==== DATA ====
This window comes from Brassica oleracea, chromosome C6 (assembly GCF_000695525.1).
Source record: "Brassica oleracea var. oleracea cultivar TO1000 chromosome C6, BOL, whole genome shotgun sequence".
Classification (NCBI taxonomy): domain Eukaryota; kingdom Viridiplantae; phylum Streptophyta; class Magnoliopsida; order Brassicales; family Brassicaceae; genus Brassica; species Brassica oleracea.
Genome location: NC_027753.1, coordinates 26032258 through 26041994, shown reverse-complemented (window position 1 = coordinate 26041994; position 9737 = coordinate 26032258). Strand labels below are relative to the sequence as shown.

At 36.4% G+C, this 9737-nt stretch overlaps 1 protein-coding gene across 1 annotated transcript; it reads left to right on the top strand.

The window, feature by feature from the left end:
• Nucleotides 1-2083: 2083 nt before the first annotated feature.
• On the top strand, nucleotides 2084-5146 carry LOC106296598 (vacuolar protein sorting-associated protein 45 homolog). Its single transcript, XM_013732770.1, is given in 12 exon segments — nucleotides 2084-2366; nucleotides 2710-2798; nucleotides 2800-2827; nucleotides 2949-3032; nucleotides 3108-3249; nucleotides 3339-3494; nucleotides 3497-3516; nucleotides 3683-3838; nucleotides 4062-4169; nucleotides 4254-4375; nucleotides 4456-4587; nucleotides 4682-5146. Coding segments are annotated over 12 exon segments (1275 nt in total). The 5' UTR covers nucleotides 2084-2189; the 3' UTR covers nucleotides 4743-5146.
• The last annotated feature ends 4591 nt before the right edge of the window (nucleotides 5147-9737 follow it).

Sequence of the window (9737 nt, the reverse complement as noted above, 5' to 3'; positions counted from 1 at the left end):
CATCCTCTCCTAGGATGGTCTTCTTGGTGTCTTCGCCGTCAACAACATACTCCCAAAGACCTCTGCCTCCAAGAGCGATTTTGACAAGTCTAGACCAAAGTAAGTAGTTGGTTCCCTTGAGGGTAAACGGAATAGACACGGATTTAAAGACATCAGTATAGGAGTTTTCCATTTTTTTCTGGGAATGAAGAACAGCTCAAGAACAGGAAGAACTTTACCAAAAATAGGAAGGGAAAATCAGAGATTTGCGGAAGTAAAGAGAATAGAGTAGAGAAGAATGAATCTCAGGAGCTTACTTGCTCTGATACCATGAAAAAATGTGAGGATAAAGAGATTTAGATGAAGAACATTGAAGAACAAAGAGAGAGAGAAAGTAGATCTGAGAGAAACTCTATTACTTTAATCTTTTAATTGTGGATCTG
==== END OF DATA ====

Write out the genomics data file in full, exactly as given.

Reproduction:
This window comes from Brassica oleracea, chromosome C6 (assembly GCF_000695525.1).
Source record: "Brassica oleracea var. oleracea cultivar TO1000 chromosome C6, BOL, whole genome shotgun sequence".
Classification (NCBI taxonomy): domain Eukaryota; kingdom Viridiplantae; phylum Streptophyta; class Magnoliopsida; order Brassicales; family Brassicaceae; genus Brassica; species Brassica oleracea.
Genome location: NC_027753.1, coordinates 26032258 through 26041994, shown reverse-complemented (window position 1 = coordinate 26041994; position 9737 = coordinate 26032258). Strand labels below are relative to the sequence as shown.

At 36.4% G+C, this 9737-nt stretch overlaps 1 protein-coding gene across 1 annotated transcript; it reads left to right on the top strand.

The window, feature by feature from the left end:
• Nucleotides 1-2083: 2083 nt before the first annotated feature.
• On the top strand, nucleotides 2084-5146 carry LOC106296598 (vacuolar protein sorting-associated protein 45 homolog). Its single transcript, XM_013732770.1, is given in 12 exon segments — nucleotides 2084-2366; nucleotides 2710-2798; nucleotides 2800-2827; nucleotides 2949-3032; nucleotides 3108-3249; nucleotides 3339-3494; nucleotides 3497-3516; nucleotides 3683-3838; nucleotides 4062-4169; nucleotides 4254-4375; nucleotides 4456-4587; nucleotides 4682-5146. Coding segments are annotated over 12 exon segments (1275 nt in total). The 5' UTR covers nucleotides 2084-2189; the 3' UTR covers nucleotides 4743-5146.
• The last annotated feature ends 4591 nt before the right edge of the window (nucleotides 5147-9737 follow it).

Sequence of the window (9737 nt, the reverse complement as noted above, 5' to 3'; positions counted from 1 at the left end):
CATCCTCTCCTAGGATGGTCTTCTTGGTGTCTTCGCCGTCAACAACATACTCCCAAAGACCTCTGCCTCCAAGAGCGATTTTGACAAGTCTAGACCAAAGTAAGTAGTTGGTTCCCTTGAGGGTAAACGGAATAGACACGGATTTAAAGACATCAGTATAGGAGTTTTCCATTTTTTTCTGGGAATGAAGAACAGCTCAAGAACAGGAAGAACTTTACCAAAAATAGGAAGGGAAAATCAGAGATTTGCGGAAGTAAAGAGAATAGAGTAGAGAAGAATGAATCTCAGGAGCTTACTTGCTCTGATACCATGAAAAAATGTGAGGATAAAGAGATTTAGATGAAGAACATTGAAGAACAAAGAGAGAGAGAAAGTAGATCTGAGAGAAACTCTATTACTTTAATCTTTTAATTGTGGATCTG